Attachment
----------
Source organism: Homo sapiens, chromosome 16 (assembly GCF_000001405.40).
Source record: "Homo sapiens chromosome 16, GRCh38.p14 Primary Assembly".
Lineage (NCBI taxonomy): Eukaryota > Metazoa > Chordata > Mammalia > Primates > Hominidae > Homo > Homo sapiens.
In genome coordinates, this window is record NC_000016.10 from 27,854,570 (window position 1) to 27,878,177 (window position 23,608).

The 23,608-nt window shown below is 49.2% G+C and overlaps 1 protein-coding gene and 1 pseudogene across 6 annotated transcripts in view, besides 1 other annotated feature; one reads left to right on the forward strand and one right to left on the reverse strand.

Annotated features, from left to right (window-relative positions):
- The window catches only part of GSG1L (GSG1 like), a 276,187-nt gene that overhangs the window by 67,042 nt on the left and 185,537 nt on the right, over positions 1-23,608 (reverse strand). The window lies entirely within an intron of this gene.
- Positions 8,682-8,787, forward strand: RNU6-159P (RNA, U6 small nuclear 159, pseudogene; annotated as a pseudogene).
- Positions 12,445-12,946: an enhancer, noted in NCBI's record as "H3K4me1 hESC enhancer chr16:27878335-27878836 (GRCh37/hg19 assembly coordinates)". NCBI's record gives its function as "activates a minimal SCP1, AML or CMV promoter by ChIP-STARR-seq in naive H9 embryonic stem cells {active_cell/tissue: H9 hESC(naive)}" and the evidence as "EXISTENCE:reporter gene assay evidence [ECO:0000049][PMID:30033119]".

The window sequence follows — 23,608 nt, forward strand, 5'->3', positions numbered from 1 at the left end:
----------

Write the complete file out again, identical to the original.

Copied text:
Source organism: Homo sapiens, chromosome 16 (assembly GCF_000001405.40).
Source record: "Homo sapiens chromosome 16, GRCh38.p14 Primary Assembly".
Lineage (NCBI taxonomy): Eukaryota > Metazoa > Chordata > Mammalia > Primates > Hominidae > Homo > Homo sapiens.
In genome coordinates, this window is record NC_000016.10 from 27,854,570 (window position 1) to 27,878,177 (window position 23,608).

The 23,608-nt window shown below is 49.2% G+C and overlaps 1 protein-coding gene and 1 pseudogene across 6 annotated transcripts in view, besides 1 other annotated feature; one reads left to right on the forward strand and one right to left on the reverse strand.

Annotated features, from left to right (window-relative positions):
- The window catches only part of GSG1L (GSG1 like), a 276,187-nt gene that overhangs the window by 67,042 nt on the left and 185,537 nt on the right, over positions 1-23,608 (reverse strand). The window lies entirely within an intron of this gene.
- Positions 8,682-8,787, forward strand: RNU6-159P (RNA, U6 small nuclear 159, pseudogene; annotated as a pseudogene).
- Positions 12,445-12,946: an enhancer, noted in NCBI's record as "H3K4me1 hESC enhancer chr16:27878335-27878836 (GRCh37/hg19 assembly coordinates)". NCBI's record gives its function as "activates a minimal SCP1, AML or CMV promoter by ChIP-STARR-seq in naive H9 embryonic stem cells {active_cell/tissue: H9 hESC(naive)}" and the evidence as "EXISTENCE:reporter gene assay evidence [ECO:0000049][PMID:30033119]".

The window sequence follows — 23,608 nt, forward strand, 5'->3', positions numbered from 1 at the left end: